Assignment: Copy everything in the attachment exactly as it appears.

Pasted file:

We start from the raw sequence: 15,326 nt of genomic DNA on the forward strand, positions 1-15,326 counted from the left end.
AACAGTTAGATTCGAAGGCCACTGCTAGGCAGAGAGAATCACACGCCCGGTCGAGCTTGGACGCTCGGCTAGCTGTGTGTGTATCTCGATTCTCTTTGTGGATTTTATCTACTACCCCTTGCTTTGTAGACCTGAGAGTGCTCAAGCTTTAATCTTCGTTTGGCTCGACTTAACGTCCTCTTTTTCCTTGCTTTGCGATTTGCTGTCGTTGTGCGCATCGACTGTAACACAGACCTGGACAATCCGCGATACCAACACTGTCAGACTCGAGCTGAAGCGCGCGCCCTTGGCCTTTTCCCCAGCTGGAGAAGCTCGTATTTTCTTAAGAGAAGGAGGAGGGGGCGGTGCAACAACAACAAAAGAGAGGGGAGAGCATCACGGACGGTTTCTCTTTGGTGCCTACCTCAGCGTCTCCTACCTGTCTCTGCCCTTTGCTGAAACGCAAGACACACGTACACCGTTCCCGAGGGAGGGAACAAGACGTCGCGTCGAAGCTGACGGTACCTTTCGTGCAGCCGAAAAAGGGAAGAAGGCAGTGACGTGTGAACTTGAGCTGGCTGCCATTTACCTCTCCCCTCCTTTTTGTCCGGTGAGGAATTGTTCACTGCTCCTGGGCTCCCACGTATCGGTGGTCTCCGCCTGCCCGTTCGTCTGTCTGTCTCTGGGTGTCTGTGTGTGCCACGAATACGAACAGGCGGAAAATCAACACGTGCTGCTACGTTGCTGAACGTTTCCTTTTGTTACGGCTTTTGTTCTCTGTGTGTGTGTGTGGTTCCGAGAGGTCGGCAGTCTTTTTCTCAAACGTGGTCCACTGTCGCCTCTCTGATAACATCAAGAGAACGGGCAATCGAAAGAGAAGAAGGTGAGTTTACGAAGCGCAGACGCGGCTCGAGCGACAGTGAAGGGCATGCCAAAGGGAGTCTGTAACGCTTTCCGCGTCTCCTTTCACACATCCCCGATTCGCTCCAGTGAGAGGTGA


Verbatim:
We start from the raw sequence: 15,326 nt of genomic DNA on the forward strand, positions 1-15,326 counted from the left end.
AACAGTTAGATTCGAAGGCCACTGCTAGGCAGAGAGAATCACACGCCCGGTCGAGCTTGGACGCTCGGCTAGCTGTGTGTGTATCTCGATTCTCTTTGTGGATTTTATCTACTACCCCTTGCTTTGTAGACCTGAGAGTGCTCAAGCTTTAATCTTCGTTTGGCTCGACTTAACGTCCTCTTTTTCCTTGCTTTGCGATTTGCTGTCGTTGTGCGCATCGACTGTAACACAGACCTGGACAATCCGCGATACCAACACTGTCAGACTCGAGCTGAAGCGCGCGCCCTTGGCCTTTTCCCCAGCTGGAGAAGCTCGTATTTTCTTAAGAGAAGGAGGAGGGGGCGGTGCAACAACAACAAAAGAGAGGGGAGAGCATCACGGACGGTTTCTCTTTGGTGCCTACCTCAGCGTCTCCTACCTGTCTCTGCCCTTTGCTGAAACGCAAGACACACGTACACCGTTCCCGAGGGAGGGAACAAGACGTCGCGTCGAAGCTGACGGTACCTTTCGTGCAGCCGAAAAAGGGAAGAAGGCAGTGACGTGTGAACTTGAGCTGGCTGCCATTTACCTCTCCCCTCCTTTTTGTCCGGTGAGGAATTGTTCACTGCTCCTGGGCTCCCACGTATCGGTGGTCTCCGCCTGCCCGTTCGTCTGTCTGTCTCTGGGTGTCTGTGTGTGCCACGAATACGAACAGGCGGAAAATCAACACGTGCTGCTACGTTGCTGAACGTTTCCTTTTGTTACGGCTTTTGTTCTCTGTGTGTGTGTGTGGTTCCGAGAGGTCGGCAGTCTTTTTCTCAAACGTGGTCCACTGTCGCCTCTCTGATAACATCAAGAGAACGGGCAATCGAAAGAGAAGAAGGTGAGTTTACGAAGCGCAGACGCGGCTCGAGCGACAGTGAAGGGCATGCCAAAGGGAGTCTGTAACGCTTTCCGCGTCTCCTTTCACACATCCCCGATTCGCTCCAGTGAGAGGTGA